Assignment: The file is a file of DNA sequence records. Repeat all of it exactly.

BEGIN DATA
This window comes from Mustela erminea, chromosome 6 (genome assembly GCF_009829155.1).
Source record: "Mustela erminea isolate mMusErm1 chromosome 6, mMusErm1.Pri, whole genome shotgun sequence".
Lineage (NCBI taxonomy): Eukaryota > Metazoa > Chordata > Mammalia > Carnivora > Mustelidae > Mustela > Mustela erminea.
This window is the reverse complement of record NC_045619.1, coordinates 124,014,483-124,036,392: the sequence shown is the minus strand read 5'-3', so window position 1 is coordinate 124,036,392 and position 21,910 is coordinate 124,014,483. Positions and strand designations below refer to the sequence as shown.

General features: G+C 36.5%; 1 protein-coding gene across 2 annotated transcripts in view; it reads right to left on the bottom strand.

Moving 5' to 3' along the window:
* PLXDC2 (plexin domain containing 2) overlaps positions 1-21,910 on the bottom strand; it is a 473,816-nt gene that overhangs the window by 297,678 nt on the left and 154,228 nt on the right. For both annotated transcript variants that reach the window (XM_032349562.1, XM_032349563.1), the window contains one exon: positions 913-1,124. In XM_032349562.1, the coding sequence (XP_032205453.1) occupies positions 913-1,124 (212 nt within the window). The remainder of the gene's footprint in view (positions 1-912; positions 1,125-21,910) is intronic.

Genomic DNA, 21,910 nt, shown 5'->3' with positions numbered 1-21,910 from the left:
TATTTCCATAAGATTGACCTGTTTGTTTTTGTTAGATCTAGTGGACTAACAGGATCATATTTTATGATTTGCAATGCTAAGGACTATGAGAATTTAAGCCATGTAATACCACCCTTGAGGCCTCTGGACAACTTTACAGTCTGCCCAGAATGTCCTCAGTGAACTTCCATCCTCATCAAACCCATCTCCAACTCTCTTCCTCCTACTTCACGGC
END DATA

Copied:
This window comes from Mustela erminea, chromosome 6 (genome assembly GCF_009829155.1).
Source record: "Mustela erminea isolate mMusErm1 chromosome 6, mMusErm1.Pri, whole genome shotgun sequence".
Lineage (NCBI taxonomy): Eukaryota > Metazoa > Chordata > Mammalia > Carnivora > Mustelidae > Mustela > Mustela erminea.
This window is the reverse complement of record NC_045619.1, coordinates 124,014,483-124,036,392: the sequence shown is the minus strand read 5'-3', so window position 1 is coordinate 124,036,392 and position 21,910 is coordinate 124,014,483. Positions and strand designations below refer to the sequence as shown.

General features: G+C 36.5%; 1 protein-coding gene across 2 annotated transcripts in view; it reads right to left on the bottom strand.

Moving 5' to 3' along the window:
* PLXDC2 (plexin domain containing 2) overlaps positions 1-21,910 on the bottom strand; it is a 473,816-nt gene that overhangs the window by 297,678 nt on the left and 154,228 nt on the right. For both annotated transcript variants that reach the window (XM_032349562.1, XM_032349563.1), the window contains one exon: positions 913-1,124. In XM_032349562.1, the coding sequence (XP_032205453.1) occupies positions 913-1,124 (212 nt within the window). The remainder of the gene's footprint in view (positions 1-912; positions 1,125-21,910) is intronic.

Genomic DNA, 21,910 nt, shown 5'->3' with positions numbered 1-21,910 from the left:
TATTTCCATAAGATTGACCTGTTTGTTTTTGTTAGATCTAGTGGACTAACAGGATCATATTTTATGATTTGCAATGCTAAGGACTATGAGAATTTAAGCCATGTAATACCACCCTTGAGGCCTCTGGACAACTTTACAGTCTGCCCAGAATGTCCTCAGTGAACTTCCATCCTCATCAAACCCATCTCCAACTCTCTTCCTCCTACTTCACGGC